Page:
Cleft Palate

What is Cleft Palate

Clefts of the palate and lip are one of the most commonly seen conditions affecting the face in newborn babies. Clefts occur somewhere between 1 in 500 to 1 in 2000 births, depending on the race of the parents. Children can be born with just a cleft lip, a cleft lip and palate, or just a cleft palate. Most commonly, 50% of the time, the cleft patient has components of both cleft lip and palate. The cleft lip can be incomplete, complete or bilateral.

A cleft palate may be divided into the back of the palate (soft palate) or front of the palate (hard palate) or both. This is based on when the developmental event occurs in-utero as the different portions of the palate develop at different stages, which occur between the fourth and ninth week of gestation. The soft palate is soft because it consists of muscles, which are primarily used for speech. The hard palate has bone and its function is a barrier between the nasal cavity and the oral cavity. Therefore, with a cleft of the hard palate there is often food regurgitation into the nasal cavity as well as difficulty acquiring suction for bottle feeding.

Treating Cleft Palate

Children with a cleft of the soft palate undergo a definitive closure between 9-15 months of age. At this time, we often perform a Z-plasty of the soft palate, which is a lengthening procedure. This type of closure takes a little longer (about 2 hours) but is both more anatomic and provides additional length, allowing for fewer post-operative speech problems than traditional straight-line soft palate repair.

If a hard palate cleft is present, then a static palatal prosthesis is placed in the first 3 months of life. The goal is to make feeds easier, preventing reflux into the nose, as well as allowing the hard palate to migrate to the midline over time. This is a slow process, but by preventing the tongue from interfering during feeds and other activities the prosthesis allows the hard palate to grow towards the midline. When the prosthesis is removed we wait about 30 days before operating on the palate to allow the surrounding tissues to strengthen enough to hold suture. Patients undergo hard palate repairs between 1-3 years of age, depending on the width and severity of the cleft deformity.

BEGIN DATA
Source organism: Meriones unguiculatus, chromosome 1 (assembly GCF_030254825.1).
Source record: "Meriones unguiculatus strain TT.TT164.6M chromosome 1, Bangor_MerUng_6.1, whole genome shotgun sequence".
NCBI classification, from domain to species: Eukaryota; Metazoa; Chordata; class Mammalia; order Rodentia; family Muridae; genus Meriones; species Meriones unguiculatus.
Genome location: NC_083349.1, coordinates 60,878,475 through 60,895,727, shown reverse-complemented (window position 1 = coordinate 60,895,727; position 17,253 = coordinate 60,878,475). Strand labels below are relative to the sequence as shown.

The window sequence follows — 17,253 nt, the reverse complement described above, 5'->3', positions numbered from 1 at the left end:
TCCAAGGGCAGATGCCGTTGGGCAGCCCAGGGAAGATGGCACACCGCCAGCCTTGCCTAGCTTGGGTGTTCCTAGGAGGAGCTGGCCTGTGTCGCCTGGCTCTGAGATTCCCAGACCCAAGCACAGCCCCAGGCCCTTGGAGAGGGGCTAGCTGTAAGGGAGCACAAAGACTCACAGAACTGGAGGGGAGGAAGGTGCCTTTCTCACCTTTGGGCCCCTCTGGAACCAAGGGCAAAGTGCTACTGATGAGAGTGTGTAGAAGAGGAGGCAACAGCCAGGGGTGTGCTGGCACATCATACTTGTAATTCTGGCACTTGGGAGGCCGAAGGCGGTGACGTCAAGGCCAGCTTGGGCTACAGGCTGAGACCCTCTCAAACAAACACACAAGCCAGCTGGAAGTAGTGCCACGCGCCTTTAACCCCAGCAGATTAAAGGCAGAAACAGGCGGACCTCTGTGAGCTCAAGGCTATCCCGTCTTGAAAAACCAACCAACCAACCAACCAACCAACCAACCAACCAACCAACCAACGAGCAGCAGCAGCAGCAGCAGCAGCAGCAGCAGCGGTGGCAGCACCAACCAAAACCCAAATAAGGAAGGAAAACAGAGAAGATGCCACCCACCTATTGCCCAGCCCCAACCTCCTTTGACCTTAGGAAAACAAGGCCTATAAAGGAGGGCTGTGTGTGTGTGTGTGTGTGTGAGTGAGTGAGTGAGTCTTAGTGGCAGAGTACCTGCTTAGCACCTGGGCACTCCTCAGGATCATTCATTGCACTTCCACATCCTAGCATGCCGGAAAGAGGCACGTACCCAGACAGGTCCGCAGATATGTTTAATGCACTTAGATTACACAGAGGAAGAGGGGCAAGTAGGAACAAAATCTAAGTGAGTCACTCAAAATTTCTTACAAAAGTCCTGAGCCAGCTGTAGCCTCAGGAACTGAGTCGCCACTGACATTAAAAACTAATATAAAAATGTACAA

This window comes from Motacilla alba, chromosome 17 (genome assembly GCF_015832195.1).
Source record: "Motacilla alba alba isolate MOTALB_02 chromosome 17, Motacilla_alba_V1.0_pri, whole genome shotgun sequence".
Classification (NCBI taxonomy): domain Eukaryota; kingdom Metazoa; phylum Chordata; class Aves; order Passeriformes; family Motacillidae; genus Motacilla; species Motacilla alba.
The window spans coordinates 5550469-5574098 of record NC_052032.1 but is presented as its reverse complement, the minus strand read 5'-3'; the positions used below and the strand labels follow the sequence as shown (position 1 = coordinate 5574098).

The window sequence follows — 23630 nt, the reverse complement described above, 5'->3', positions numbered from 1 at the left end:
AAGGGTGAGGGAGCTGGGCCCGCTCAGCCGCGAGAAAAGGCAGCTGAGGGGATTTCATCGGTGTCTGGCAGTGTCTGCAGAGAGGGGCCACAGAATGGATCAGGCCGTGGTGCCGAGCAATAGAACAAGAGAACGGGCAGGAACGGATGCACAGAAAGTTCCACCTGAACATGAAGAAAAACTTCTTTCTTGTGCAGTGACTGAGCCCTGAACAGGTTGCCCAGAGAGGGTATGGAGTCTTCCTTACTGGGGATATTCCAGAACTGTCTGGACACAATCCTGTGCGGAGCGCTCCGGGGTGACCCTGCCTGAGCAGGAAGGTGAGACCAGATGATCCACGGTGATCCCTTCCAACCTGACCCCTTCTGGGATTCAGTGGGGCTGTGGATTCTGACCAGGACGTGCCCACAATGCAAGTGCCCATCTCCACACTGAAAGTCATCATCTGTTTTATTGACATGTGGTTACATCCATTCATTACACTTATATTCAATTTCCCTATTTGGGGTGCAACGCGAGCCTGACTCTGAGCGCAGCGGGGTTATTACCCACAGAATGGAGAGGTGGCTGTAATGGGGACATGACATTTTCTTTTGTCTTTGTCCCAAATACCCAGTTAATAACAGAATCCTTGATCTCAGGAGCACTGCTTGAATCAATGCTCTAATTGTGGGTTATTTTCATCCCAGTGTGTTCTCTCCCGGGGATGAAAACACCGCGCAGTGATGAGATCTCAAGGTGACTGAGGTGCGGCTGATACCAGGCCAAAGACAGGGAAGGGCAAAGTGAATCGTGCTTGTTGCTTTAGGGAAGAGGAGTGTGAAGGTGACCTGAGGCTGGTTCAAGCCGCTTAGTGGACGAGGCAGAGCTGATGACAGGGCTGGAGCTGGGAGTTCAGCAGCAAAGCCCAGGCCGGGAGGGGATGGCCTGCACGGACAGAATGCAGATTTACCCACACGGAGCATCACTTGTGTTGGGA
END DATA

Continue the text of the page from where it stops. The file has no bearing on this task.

After palate surgery, your child will be watched closely for any problems with breathing, and a nursing specialist will work with you to start feedings as soon as possible. Feeding is liquid or puree only for 2-3 weeks via a sippy cup or a syringe allowing time for the stitches to dissolve. Your child may also wear elbow immobilizers during this time to prevent the placement of any unwanted objects inside the mouth. The immobilizers can be taken off when your child is being held. After about 4 weeks, the palate should be healed, and we will advance the diet to regular foods.

Additional Information

Schedule a time to come visit with Dr. Griner and get your questions answered.


Our Expertise

Cleft Lip/Palate

 Cleft lips and palates are one of the most common birth anomalies that affect about 1/600 newborn babies in the United States and around 1/500 in the state of Utah.  Clefts can range from quite mild to fairly severe.  Most of the time they are an isolated anomaly, but are also associated with a number of gentic syndromes.  Depending on what structures are involved dictates the complexity of the treatment plan.   Our team works together with you to make a customized plan for  your baby.  Even the most severe of cases should be able to be treated with only a few surgical interventions by a well coordinated and efficient team.






The skull is made up of several different bones that are joined together by growth plates called "sutures."  Craniosynostosis is a condition where one or more of these sutures fuse prematurely causing an abnormal head shape, decreased cranial volume, and the possiblilty of raised intracranial pressure.  The treatment of craniosynostosis is surgical and the goals of surgery are to increase the volume of the skul and to correct the abnormal appearance of the head shape.  There are two methods of surgical correction: open vault reconstruction and strip craniectomy.  Dr. Griner's extensive training allows him to perform these complex procedures without the need for blood transfusions and spending only 1-2 nights in the hospital. 



There are many syndromes that can affect the shape of the head and face and include Aperts, Crouzon, Pfieffer, Treacher Collins, and many others.  Most of these syndromes include many other complex anomalies and need to be treated in a coordinated approach in order to reduce the number of operations the child will need.  These syndromes are rare and require specialists that are very familiar with the intricacies of each syndrome.  Dr. Griner's unique training provided him with extensive experience with craniofacial syndromes and makes him the premier choice to guide the management of your child's needs in Utah.





Ear Deformities

Ear deformities range from mild changes in shape to the complete abscence of an ear and deafness.  Mild deformities can be treated in the first few weeks of life while others will require reconstructive surgery and hearing aids.  No matter the severity, our specialists work together to provide normal appearance and improved hearing.


From the Blog

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